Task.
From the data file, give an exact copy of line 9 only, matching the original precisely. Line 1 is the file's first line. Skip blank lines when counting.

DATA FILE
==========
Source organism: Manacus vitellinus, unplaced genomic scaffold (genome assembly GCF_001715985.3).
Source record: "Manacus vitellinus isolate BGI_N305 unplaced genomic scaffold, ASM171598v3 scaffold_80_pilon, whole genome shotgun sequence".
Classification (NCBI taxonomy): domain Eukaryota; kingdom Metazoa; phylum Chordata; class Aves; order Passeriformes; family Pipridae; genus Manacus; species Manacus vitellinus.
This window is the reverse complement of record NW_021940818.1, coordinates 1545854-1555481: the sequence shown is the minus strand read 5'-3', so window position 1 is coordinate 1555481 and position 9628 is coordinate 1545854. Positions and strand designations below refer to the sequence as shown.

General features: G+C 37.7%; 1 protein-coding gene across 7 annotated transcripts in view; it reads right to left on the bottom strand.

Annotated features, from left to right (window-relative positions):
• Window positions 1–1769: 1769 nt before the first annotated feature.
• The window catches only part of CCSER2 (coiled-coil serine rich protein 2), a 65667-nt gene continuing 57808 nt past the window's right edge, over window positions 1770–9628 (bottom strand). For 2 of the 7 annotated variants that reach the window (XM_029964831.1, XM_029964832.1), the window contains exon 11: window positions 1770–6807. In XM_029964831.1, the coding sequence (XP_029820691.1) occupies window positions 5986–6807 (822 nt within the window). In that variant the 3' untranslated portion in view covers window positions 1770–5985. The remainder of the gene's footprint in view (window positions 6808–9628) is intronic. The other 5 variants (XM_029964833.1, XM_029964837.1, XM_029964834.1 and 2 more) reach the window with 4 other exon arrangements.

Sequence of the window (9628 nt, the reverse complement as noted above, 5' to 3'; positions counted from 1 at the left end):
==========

Sequence of the window (9628 nt, the reverse complement as noted above, 5' to 3'; positions counted from 1 at the left end):